I landed on the box after pullup number 10. The stopwatch said 13:27 but I didn’t notice as I’d already staggered out the back door, crumpled against the side of a green dumpster, and was heaving out my breakfast. Cat came and sat next to me while I gently shooed the Grim Reaper back through the light at the end of the tunnel. She told me I did awesome and I should be proud of what I’d accomplished. I didn’t really feel that way. I’d barely made it through an introductory workout and then threw up. She helped me up, I somehow managed to change back into my work clothes, Chuck put me back in the trunk, and we went back to work.

Something strange happened. Things that ordinarily would have made me panic at work – deadlines, security issues, people trying to make their problems mine, were met with a different reaction from me than they were used to. I thought it was because I had absolutely no energy left to get all panicky about trivial work matters. It got me thinking about a lot of what had happened. What Cat said. If I were to compare myself to the guys who had been going to CrossFit for a while, of course I pale in comparison. They were strong, explosive, hardcore, with tons of endurance. I was weak, flabby, and unconditioned. She wasn’t talking about a comparitive value, but a relative value to myself. The work I did, for the shape I was in, was an awesome effort. One that I should be proud of. I could have given up at any time and just refused to continue, but I didn’t. I attribute most of this to Cat, though she’d deny it and say she was only there to bring out what I had, or some other fuzzy huggy happy stuff that probably involves horseys. I did feel like I pushed through a wall. Made of bricks. And then the bricks fell on me and no amount of ibuprofen could make the pain stop. But I broke through. I WAS proud of doing it. And I wanted to do it again and get better. Faster. Stronger.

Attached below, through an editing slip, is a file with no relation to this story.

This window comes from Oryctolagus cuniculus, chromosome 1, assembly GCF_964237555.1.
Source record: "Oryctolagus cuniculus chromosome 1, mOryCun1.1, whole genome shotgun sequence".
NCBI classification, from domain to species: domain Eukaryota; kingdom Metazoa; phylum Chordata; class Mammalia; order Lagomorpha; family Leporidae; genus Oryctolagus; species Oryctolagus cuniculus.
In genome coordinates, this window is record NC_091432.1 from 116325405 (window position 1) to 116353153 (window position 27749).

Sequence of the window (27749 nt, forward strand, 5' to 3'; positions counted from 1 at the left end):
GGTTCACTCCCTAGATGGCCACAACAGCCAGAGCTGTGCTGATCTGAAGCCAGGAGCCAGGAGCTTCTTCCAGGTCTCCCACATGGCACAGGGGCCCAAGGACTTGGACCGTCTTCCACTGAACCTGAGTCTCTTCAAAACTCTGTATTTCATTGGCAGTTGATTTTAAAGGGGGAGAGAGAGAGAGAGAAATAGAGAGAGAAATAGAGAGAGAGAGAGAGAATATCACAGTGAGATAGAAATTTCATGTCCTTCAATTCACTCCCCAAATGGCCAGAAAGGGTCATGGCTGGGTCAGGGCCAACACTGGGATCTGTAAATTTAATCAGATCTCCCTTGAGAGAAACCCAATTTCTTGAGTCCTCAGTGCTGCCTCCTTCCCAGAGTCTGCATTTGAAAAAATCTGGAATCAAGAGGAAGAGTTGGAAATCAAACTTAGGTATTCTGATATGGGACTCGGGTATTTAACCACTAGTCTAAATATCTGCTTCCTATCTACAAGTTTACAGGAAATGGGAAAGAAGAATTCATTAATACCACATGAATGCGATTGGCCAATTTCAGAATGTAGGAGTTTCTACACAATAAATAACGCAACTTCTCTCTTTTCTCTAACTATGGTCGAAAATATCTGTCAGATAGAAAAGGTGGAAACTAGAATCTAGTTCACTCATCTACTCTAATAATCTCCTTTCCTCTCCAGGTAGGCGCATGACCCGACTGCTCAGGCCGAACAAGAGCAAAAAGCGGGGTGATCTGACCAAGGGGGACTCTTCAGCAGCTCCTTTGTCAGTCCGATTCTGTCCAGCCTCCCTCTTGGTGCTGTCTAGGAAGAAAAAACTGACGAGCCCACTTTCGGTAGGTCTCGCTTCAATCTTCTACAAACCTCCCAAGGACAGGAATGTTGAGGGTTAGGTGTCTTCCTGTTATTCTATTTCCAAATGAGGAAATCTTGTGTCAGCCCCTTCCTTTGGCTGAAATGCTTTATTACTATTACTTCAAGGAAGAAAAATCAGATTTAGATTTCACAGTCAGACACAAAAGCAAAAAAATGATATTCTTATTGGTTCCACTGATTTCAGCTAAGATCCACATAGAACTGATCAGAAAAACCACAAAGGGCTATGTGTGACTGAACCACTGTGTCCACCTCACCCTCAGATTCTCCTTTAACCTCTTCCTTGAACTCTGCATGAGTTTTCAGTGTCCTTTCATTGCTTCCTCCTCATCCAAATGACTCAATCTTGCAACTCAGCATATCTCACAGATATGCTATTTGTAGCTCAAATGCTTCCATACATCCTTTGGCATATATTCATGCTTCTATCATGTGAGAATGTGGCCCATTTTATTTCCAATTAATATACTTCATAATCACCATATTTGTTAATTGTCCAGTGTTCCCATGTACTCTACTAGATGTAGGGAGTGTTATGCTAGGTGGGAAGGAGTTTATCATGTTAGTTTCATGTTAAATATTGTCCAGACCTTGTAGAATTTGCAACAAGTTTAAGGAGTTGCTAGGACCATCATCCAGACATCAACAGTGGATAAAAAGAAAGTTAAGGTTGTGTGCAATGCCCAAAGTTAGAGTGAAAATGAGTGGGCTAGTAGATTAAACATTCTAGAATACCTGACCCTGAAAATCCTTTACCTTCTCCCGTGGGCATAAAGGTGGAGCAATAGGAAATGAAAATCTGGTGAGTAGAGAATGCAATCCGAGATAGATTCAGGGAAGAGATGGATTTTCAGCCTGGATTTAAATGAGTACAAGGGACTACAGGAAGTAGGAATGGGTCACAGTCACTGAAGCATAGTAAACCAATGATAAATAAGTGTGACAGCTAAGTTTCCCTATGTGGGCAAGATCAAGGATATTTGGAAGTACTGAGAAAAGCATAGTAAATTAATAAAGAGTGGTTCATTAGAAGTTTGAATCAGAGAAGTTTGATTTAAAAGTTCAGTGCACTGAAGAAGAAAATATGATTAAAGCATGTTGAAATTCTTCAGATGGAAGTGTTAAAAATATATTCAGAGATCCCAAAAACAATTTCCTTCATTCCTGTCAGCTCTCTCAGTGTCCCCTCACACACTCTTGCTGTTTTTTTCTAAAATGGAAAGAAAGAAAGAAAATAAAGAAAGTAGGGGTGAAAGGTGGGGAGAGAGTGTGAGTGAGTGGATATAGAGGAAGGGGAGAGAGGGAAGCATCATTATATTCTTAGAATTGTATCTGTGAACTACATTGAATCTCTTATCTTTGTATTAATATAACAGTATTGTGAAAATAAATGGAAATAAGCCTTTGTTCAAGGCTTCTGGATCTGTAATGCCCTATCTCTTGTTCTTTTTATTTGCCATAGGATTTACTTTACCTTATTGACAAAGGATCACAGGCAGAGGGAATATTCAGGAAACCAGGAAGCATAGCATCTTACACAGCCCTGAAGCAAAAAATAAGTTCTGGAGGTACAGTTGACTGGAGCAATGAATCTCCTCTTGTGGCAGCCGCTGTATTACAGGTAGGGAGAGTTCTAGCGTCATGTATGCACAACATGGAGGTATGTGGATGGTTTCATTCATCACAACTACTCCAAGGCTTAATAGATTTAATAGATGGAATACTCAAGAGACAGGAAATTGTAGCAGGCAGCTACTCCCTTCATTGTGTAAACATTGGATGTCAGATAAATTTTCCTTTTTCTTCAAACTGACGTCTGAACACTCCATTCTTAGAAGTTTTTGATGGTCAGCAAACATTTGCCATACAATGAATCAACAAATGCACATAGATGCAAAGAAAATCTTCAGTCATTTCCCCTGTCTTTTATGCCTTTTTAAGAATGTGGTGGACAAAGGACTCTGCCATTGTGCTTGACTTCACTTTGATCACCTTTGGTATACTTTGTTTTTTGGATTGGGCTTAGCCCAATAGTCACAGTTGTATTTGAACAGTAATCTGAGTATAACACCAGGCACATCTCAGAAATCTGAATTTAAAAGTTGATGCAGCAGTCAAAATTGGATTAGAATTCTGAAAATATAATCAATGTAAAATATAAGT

It took me a few days to feel like going back to the gym. I was THAT sore. But I did go back. And I kept going. And going. And going.